Overwhelm and Entanglement

Entanglement, like other kinds of overwhelm, brings a need to simplify.

 

Entanglement often brings feelings of overwhelm. Trying to think our way out limits us, because our knowing runs so much deeper than thought. Instead, we can engage in non-linear movement in order to find shift.

 

Like a tree that is entangled in the vines that surround it, we too can become combined with our surroundings. As Bayo Akomolafe says, the furniture that surrounds us shapes us. In other words, the function of our bodies is shaped by what is around us.

 

And so it can be that the shape, the way that our tree grows, will be informed by the vines that pull or wrap themselves around our limbs. The furniture that we live with will inform the way that we place our bodies on them, in them, and around them. Our surroundings change how we interface and interact, and we have a direct relationship with them.

 

When we feel entangled, it is a particular kind of relationship. It gives us the feeling of being enmeshed. Wrapped up in. We lose our sense of self and our sense of choice. Our senses can become entangled by sights and smells. Our idea about who we are can become entangled by labels, social expectations, and even diagnoses.

 

overwhelm, stress

 

Entanglement leaves us feeling overwhelmed.

Often it is a feeling of being overtaken by outside influences. It gives us the sense or idea that we do not have full agency. We do not feel like we get a choice or do not have the ability to give consent.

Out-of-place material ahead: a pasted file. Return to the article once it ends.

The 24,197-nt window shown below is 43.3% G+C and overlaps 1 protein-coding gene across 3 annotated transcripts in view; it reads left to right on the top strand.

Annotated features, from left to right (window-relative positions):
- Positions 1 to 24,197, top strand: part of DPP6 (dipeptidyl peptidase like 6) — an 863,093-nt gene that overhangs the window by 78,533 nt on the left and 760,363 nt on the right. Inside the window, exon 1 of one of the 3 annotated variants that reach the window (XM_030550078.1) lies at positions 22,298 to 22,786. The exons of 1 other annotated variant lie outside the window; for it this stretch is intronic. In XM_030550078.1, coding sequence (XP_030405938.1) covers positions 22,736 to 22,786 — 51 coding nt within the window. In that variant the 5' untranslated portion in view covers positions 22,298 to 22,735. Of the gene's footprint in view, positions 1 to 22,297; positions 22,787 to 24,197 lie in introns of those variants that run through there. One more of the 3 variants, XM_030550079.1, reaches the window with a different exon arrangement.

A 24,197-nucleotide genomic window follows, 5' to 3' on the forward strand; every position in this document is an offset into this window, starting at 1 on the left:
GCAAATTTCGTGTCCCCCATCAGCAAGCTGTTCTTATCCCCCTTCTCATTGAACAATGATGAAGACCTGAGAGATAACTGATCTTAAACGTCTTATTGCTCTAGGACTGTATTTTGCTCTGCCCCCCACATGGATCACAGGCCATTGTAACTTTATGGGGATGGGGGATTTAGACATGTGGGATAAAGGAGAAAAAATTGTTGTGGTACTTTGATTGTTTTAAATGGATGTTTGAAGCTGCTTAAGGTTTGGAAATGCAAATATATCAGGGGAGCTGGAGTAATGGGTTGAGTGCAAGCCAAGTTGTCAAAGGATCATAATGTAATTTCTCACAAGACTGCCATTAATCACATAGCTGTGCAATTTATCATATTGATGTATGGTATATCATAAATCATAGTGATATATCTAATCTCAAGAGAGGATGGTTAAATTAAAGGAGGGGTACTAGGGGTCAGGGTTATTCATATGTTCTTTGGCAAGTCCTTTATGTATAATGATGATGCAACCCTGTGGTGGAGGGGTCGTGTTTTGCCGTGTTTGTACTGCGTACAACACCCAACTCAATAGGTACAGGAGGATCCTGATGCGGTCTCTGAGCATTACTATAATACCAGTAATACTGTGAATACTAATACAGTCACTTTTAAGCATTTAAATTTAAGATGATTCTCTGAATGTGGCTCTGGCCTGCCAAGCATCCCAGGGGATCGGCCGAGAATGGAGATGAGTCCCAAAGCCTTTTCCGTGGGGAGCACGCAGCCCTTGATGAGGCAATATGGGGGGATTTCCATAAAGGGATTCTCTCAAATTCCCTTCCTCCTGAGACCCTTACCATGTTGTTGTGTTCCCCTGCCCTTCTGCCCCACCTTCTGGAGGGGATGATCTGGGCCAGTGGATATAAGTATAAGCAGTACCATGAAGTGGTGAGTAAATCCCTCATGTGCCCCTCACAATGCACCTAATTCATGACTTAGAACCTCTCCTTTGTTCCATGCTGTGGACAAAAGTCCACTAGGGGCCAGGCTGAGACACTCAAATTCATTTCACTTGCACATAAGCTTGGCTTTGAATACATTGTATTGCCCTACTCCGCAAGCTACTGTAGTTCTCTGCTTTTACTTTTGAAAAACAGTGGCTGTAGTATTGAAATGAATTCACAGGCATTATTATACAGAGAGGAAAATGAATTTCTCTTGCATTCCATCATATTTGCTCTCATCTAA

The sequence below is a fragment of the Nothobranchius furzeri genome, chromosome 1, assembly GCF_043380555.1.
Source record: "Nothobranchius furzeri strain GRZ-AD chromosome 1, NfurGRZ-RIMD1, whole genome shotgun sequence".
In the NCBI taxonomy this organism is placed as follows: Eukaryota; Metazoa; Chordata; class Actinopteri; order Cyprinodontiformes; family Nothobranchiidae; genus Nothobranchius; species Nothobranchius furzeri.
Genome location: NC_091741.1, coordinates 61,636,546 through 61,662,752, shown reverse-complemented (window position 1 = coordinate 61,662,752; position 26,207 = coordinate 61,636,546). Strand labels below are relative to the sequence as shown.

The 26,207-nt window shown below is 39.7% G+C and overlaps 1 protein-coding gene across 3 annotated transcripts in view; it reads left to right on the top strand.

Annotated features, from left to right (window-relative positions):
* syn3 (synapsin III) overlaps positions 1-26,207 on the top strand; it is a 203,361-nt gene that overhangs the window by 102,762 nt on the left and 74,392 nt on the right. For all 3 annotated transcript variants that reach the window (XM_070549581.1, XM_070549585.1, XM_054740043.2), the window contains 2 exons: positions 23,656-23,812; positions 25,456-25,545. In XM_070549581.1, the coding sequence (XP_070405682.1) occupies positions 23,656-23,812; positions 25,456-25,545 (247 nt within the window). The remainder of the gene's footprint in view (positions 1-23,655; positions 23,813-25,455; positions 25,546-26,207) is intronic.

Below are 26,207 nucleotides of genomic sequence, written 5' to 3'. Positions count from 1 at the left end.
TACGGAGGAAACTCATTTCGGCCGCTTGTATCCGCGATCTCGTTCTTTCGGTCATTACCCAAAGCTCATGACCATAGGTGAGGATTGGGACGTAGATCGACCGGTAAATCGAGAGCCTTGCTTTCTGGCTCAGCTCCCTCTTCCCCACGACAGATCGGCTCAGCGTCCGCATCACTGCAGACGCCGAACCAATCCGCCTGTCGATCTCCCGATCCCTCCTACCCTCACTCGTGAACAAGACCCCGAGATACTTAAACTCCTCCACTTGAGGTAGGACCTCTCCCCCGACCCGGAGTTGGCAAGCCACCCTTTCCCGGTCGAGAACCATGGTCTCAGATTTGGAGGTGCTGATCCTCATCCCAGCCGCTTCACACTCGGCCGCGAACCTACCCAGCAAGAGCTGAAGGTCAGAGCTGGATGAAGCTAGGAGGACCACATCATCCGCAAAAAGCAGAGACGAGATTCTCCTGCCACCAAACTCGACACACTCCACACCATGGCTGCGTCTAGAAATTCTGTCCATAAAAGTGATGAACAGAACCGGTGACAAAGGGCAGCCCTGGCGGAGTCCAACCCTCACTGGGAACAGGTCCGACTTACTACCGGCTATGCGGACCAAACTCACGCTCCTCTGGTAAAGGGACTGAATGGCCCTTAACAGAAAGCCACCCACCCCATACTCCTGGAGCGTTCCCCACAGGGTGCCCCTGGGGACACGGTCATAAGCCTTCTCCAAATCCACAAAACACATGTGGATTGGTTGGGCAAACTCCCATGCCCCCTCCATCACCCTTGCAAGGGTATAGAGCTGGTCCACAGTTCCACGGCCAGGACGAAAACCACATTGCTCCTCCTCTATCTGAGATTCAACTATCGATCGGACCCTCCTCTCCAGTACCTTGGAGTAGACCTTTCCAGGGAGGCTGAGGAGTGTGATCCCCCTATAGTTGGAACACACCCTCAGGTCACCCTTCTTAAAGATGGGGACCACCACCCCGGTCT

What do we do when we don’t have a choice? What can we do when we are entangled by powers that be that are bigger than we are? We find possibilities to compost the things that do not give us joy. We work deep within ourselves to traverse the dark spaces.

 

We can be entangled, and we can be overwhelmed, but it is not sustainable. Forging our way through it becomes a process of being in a process. There is no linear path here because it is a deeply creative path. Finding our path to incorporate our body and brain as co-authors helps us find embodied awareness.

 

Entanglement, like other kinds of overwhelm, brings a need to simplify. Try taking a pause. Consider, what are we giving up by staying entangled and overwhelmed? What can we release? Pausing and being mindful allows us to regenerate and evaluate. It creates space to sense, feel, and see. And that inner knowing allows us to keep moving toward balance.

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